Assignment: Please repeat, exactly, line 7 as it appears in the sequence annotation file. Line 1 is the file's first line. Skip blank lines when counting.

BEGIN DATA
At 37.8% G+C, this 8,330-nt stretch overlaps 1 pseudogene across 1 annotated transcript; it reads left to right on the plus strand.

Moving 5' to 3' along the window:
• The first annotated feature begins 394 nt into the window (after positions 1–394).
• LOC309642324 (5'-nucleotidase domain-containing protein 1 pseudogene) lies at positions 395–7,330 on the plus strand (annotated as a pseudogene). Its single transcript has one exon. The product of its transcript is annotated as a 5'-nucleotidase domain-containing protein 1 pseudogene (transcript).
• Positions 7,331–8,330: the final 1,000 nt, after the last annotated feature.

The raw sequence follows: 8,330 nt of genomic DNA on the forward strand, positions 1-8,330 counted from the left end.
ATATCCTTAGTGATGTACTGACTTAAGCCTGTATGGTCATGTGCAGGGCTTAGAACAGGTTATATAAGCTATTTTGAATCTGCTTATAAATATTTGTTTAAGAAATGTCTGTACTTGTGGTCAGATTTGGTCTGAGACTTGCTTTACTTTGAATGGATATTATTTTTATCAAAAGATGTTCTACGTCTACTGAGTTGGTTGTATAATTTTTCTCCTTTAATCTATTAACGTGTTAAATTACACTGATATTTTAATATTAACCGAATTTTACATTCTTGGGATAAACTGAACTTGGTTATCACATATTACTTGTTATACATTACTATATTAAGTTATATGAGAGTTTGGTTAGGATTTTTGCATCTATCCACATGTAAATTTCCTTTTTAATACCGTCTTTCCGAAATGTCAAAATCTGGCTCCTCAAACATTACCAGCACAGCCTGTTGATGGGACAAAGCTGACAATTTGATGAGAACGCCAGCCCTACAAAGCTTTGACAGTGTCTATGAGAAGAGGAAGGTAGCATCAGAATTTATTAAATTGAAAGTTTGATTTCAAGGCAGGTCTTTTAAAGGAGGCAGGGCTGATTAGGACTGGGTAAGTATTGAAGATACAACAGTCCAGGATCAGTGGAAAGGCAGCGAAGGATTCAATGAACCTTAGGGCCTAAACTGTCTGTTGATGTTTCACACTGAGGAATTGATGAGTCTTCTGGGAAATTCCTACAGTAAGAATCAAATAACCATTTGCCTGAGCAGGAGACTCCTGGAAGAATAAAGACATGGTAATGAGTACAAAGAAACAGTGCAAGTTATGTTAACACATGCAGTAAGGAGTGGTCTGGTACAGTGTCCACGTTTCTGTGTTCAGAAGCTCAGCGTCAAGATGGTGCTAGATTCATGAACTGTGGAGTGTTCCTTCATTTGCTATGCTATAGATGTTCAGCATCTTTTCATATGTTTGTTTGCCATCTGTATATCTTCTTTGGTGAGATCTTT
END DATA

ATATCCTTAGTGATGTACTGACTTAAGCCTGTATGGTCATGTGCAGGGCTTAGAACAGGTTATATAAGCTATTTTGAATCTGCTTATAAATATTTGTTTAAGAAATGTCTGTACTTGTGGTCAGATTTGGTCTGAGACTTGCTTTACTTTGAATGGATATTATTTTTATCAAAAGATGTTCTACGTCTACTGAGTTGGTTGTATAATTTTTCTCCTTTAATCTATTAACGTGTTAAATTACACTGATATTTTAATATTAACCGAATTTTACATTCTTGGGATAAACTGAACTTGGTTATCACATATTACTTGTTATACATTACTATATTAAGTTATATGAGAGTTTGGTTAGGATTTTTGCATCTATCCACATGTAAATTTCCTTTTTAATACCGTCTTTCCGAAATGTCAAAATCTGGCTCCTCAAACATTACCAGCACAGCCTGTTGATGGGACAAAGCTGACAATTTGATGAGAACGCCAGCCCTACAAAGCTTTGACAGTGTCTATGAGAAGAGGAAGGTAGCATCAGAATTTATTAAATTGAAAGTTTGATTTCAAGGCAGGTCTTTTAAAGGAGGCAGGGCTGATTAGGACTGGGTAAGTATTGAAGATACAACAGTCCAGGATCAGTGGAAAGGCAGCGAAGGATTCAATGAACCTTAGGGCCTAAACTGTCTGTTGATGTTTCACACTGAGGAATTGATGAGTCTTCTGGGAAATTCCTACAGTAAGAATCAAATAACCATTTGCCTGAGCAGGAGACTCCTGGAAGAATAAAGACATGGTAATGAGTACAAAGAAACAGTGCAAGTTATGTTAACACATGCAGTAAGGAGTGGTCTGGTACAGTGTCCACGTTTCTGTGTTCAGAAGCTCAGCGTCAAGATGGTGCTAGATTCATGAACTGTGGAGTGTTCCTTCATTTGCTATGCTATAGATGTTCAGCATCTTTTCATATGTTTGTTTGCCATCTGTATATCTTCTTTGGTGAGATCTTT